(For a full review, see June 2009 Proceedings.)
Theodore Roosevelt's Naval Diplomacy: The U.S. Navy and the Birth of the American Century by Henry J. Hendrix (Naval Institute Press)
"Hendrix is a first-rate researcher." No small accolade when coming from the likes of Douglas Brinkley, and well-deserved. Hendrix has come up with new, relevant material that enhances our understanding of President Theodore Roosevelt and his use of naval power as assistant secretary of the Navy and later as President. As the former, Roosevelt played a key role in the naval victory at Manila during the Spanish-American War and, although essentially a peacetime President, he effectively used the Navy and Marine Corps during the Venezuelan Crisis of 1902 - 03, Panama's independence movement in 1903, the Morocco - Periaris Incident of 1904, and, most famously, the "Great White Fleet" as a tangible representation of his metaphoric "big stick" of diplomacy. Hendrix's contribution to the already sizable body of TR literature is a must-read for those who seek a better understanding of the role of the U.S. Navy on the world stage.
(For a full review, see December 2009 Proceedings.)
The U.S. Nuclear Arsenal: A History of Weapons and Delivery Systems since 1945 by Norman Polmar and Robert S. Norris (Naval Institute Press)
Two recognized weapons experts have delivered a thorough history of the development of U.S. nuclear weapons and a comprehensive catalog of the entire American nuclear arsenal. Rich with illustrations and data, this impressive compilation includes the well-known weapons of the Cold War as well as a number of lesser-known oddities, such as an atomic grenade launcher, a drone helicopter equipped with a nuclear depth charge, and 16-inch nuclear projectiles designed to be fired by the big guns of the Iowa-class battleships. Also included are the debates - such as the famous Navy-Air Force battle involving the B-36 bomber and the would-be aircraft carrier United States, resulting in the so-called "revolt of the admirals" - that flourished in this contentious era when weapons were designed more for deterrence than for actual, and almost unimaginable, use.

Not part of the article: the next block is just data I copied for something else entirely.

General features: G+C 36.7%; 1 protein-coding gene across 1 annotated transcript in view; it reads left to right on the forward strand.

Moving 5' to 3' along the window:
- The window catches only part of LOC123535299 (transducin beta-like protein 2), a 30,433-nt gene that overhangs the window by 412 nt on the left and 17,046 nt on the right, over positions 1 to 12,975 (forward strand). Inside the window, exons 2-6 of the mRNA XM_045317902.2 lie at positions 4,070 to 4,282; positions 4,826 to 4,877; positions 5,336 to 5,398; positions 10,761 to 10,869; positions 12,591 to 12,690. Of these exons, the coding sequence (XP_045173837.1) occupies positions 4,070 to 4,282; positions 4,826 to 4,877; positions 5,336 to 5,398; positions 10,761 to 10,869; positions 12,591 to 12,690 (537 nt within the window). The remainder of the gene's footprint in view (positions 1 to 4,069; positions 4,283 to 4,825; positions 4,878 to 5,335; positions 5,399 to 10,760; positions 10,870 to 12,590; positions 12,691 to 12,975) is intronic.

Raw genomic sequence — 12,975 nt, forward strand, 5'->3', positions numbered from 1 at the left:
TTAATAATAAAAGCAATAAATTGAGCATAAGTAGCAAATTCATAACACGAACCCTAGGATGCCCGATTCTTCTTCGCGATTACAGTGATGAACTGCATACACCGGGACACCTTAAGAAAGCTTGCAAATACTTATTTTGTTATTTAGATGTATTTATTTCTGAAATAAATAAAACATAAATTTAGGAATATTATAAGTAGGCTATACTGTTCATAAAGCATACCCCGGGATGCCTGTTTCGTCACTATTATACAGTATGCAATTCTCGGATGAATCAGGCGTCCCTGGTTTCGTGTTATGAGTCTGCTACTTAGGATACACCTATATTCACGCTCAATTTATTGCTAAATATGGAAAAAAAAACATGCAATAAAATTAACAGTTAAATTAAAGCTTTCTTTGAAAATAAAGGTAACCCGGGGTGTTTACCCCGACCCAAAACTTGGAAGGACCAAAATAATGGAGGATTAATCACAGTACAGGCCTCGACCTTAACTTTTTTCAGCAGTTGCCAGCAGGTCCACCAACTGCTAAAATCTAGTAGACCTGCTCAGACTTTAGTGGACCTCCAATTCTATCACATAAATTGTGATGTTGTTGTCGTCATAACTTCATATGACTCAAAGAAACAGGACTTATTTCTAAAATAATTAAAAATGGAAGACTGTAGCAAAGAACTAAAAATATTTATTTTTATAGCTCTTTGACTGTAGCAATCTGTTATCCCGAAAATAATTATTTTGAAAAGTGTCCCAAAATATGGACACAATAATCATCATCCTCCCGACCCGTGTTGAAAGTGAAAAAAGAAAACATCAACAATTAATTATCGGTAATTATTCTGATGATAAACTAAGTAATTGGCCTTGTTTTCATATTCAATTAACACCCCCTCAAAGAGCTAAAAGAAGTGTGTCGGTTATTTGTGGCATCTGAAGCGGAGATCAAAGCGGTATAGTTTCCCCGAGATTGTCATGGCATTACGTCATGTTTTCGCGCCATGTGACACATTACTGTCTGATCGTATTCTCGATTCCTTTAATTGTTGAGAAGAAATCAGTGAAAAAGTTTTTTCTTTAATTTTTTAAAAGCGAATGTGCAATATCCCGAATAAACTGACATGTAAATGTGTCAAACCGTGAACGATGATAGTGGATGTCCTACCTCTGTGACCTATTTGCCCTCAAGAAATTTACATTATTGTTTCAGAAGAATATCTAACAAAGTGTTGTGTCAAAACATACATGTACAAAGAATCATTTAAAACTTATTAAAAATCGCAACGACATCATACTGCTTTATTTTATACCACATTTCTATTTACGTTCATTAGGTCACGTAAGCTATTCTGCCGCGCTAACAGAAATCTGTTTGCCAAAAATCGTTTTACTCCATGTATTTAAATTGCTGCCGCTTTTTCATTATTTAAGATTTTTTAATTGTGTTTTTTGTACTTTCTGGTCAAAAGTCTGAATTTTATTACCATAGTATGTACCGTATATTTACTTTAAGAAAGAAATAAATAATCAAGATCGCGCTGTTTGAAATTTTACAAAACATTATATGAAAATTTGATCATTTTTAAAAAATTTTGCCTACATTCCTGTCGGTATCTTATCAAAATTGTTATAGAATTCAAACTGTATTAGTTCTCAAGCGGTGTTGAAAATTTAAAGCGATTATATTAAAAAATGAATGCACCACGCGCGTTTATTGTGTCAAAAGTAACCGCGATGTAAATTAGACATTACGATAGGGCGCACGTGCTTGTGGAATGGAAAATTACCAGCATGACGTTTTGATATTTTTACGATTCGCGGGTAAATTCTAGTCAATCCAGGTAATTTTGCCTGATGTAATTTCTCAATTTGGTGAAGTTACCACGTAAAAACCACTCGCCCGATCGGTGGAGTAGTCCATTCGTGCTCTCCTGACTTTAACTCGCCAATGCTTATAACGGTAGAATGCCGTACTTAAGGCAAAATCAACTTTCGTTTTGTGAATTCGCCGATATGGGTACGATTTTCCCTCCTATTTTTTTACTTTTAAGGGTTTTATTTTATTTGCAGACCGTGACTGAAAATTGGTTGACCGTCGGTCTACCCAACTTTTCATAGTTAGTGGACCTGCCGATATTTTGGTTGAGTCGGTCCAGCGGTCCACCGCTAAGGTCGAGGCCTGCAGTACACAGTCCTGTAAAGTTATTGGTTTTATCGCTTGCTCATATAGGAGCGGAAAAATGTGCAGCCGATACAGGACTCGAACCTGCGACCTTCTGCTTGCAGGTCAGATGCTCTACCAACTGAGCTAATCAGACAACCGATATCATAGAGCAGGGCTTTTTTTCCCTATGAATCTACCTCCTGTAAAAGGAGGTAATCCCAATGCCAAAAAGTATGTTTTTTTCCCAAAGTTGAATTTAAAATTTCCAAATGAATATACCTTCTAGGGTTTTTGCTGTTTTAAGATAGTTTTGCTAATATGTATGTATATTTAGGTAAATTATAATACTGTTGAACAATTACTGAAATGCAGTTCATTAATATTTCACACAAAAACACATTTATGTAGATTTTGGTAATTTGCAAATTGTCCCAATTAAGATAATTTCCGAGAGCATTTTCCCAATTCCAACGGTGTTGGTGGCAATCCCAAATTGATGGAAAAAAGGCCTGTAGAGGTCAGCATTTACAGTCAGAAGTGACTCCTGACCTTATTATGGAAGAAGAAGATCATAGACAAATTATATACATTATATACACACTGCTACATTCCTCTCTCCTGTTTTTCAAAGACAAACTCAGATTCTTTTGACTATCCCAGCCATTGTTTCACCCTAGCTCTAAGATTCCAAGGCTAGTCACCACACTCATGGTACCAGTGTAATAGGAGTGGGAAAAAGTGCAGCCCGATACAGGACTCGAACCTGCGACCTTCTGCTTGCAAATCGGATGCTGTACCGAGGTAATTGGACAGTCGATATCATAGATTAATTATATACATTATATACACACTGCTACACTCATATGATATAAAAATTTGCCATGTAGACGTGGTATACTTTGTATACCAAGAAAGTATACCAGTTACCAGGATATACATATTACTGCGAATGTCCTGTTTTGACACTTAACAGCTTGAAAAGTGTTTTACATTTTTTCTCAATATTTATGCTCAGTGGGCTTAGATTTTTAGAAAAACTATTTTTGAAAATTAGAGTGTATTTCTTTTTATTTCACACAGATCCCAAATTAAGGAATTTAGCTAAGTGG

Victory Point: Operations Red Wings and Whalers - The Marine Corps' Battle for Freedom in Afghanistan by Ed Darack (Berkley Hardcover)
In the summer of 2005, two operations were conducted by U.S. military personnel in the Hindu Kush Mountains of Afghanistan. In the first, 19 Navy SEALS were killed by followers of a barbarous Taliban insurgent leader, Ahmad Shah. Victory Point tells the complete and untold story of Operation Red Wings, and the follow-up mission, Operation Whalers, that together comprised a complex and difficult campaign ending in the demise of Ahmad Shah and his men and played a significant role in the ability of Afghanis to hold free elections that fall. Darack is a writer and photographer who followed the 2d Battalion of the 3d Marine Regiment since their pre-Afghan mountain-warfare training, remaining with them through the events recounted in this vivid and inspiring book. Proceedings reviewer Dave Danelo advises that despite some flaws, "Victory Point is worth reading for the combat narrative alone."
(For a full review, see May 2009 Proceedings.)
Voyages: Documents in American Maritime History, Volume I, The Age of Sail, 1492 - 1865 and Volume II, The Age of Engines, 1865 - Present by Joshua M. Smith, ed. (University Press of Florida)
Published in cooperation with the National Maritime Historical Society, this two-volume collection of documents is designed primarily as a textbook for the study of maritime history. James C. Bradford of Texas A&M University, an eminent scholar in this field, describes these volumes as "the most comprehensive collection of maritime history documents ever published. Drawn from a wide variety of sources, they survey virtually every aspect of American maritime history, including maritime exploration, fishing and whaling, labor, diplomacy and warfare, trade and travel, and ecology." As the title indicates, the approach is chronological, although brief, but informative essays preceding each section of three or four documents provide some thematic cohesion as well.
(For a full review, see June 2009 Naval History.)